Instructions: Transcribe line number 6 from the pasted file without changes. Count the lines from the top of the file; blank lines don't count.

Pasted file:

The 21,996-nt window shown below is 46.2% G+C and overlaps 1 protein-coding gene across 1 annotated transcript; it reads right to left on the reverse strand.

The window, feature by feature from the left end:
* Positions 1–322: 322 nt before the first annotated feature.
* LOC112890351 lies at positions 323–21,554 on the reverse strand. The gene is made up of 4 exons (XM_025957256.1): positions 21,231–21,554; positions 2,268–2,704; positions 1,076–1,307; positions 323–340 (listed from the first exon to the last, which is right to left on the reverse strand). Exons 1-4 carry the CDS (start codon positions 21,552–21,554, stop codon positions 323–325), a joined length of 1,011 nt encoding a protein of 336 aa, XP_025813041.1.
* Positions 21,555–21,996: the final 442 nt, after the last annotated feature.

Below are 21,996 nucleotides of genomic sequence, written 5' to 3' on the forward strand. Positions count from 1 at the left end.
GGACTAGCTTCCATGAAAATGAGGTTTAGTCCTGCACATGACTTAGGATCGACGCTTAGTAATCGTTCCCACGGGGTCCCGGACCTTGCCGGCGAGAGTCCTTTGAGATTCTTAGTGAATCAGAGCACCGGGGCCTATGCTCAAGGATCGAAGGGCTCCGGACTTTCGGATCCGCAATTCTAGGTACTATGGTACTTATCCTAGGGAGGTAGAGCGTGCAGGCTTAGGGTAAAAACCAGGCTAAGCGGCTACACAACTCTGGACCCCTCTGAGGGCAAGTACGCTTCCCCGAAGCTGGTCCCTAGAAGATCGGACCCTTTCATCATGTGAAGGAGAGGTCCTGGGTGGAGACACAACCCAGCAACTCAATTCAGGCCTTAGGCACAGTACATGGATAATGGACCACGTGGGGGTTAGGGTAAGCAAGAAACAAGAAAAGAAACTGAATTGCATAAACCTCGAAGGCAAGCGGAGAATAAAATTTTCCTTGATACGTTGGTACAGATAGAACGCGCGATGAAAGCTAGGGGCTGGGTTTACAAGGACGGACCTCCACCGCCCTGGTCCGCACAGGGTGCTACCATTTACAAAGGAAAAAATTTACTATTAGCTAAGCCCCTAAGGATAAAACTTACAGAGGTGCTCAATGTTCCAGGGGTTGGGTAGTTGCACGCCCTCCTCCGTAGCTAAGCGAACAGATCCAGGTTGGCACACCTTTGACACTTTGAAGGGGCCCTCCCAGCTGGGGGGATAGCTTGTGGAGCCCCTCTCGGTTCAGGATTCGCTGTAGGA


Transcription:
Below are 21,996 nucleotides of genomic sequence, written 5' to 3' on the forward strand. Positions count from 1 at the left end.